It is important to consider the ramifications of this conceptualization of slavery for in it lies both a demystification of slavery as a structural position and the possibility of locating the machinations of slavery in the present. It should therefore go without saying that Afropessimism’s usurpation and application of Patterson’s explosion of the concept of slavery has been taken as a bomb threat. The logic, mythos, and ethos of the World would dissipate if one were to bring to collective consciousness the extremities of terror and isolation fomented around the Black. The World would have to concede that this is not the afterlife of slavery, but as Orlando Patterson himself states, “History did not repeat itself; it merely lingered.” (76)


            One of the potential limitations of Afropessimism’s immanent critiques of Non-Black and Western theories of paradigmatic analysis is that it takes for granted that what Labor, Gender, and Humanity means in Marxism, Feminism, and Humanism are – due to their paradigmatic nature – the assumptive meanings of Labor, Gender, and Humanity itself. In a way, you could argue that Saidiya Hartman’s critique of gender requires an acceptance of ‘Gender’ as given from the dominant discourses of gender theory whether it is the performative theory of Judith Butler or the psychoanalytic feminism of Kaja Silverman.

  • Is there another way to conceptualize gender that might not render it incompatible with theorizing anti-Blackness? Or rather, is there a way to conceptualize anti-Blackness as ontological gendering violence on the basis of Hartman’s articulation of the violence of slavery being constituted by sexual violence and violation? What might thinking anti-Blackness through a prism of gendering ontologies of the Human do for our analysis of anti-Blackness?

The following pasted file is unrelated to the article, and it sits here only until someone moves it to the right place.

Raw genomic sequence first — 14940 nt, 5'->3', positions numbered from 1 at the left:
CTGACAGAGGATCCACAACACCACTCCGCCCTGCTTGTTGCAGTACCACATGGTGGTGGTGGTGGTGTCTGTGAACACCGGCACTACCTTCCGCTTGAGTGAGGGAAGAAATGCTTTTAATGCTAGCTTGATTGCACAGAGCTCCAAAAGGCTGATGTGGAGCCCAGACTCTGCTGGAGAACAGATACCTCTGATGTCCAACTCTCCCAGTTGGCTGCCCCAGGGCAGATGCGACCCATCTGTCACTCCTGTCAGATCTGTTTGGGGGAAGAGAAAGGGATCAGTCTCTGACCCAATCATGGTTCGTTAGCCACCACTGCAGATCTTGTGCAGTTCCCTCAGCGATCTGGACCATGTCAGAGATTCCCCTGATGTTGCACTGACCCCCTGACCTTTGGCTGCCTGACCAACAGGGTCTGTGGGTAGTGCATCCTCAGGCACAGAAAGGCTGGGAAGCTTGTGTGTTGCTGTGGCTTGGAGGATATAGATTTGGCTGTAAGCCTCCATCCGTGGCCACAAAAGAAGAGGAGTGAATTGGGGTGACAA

One of the central questions for me regarding slavery and labor after Patterson and Afropessimism’s uncoupling of the assumption that slavery always implies “work” was: What does “work” and “labor” mean under these conditions? It would seem to me that only under an association of work with physical exertion does it makes sense to conclude that “not all slaves work.” For there is “immaterial labor” and “reproductive labor” and perhaps even “dream-work” which, when theorized broadly, could come to encompass and locate the Slave back within the fundamental machinations of political economy inextricably linked to the libidinal economy.

  • How do you feel about the argument that “not all slaves work?” What does “work” mean under these conditions? And can you imagine or consider any theoretical paradigm which might be helpful to think against or with this notion of the non-laboring Slave? How might a more robust notion of work help or hurt our analysis of the Slave’s structural positionality?

Lastly: What does it mean to be Human? How does it get defined? And what do you think should be done with it?

Leave a Reply

Fill in your details below or click an icon to log in: Logo

You are commenting using your account. Log Out /  Change )

Facebook photo

You are commenting using your Facebook account. Log Out /  Change )

Connecting to %s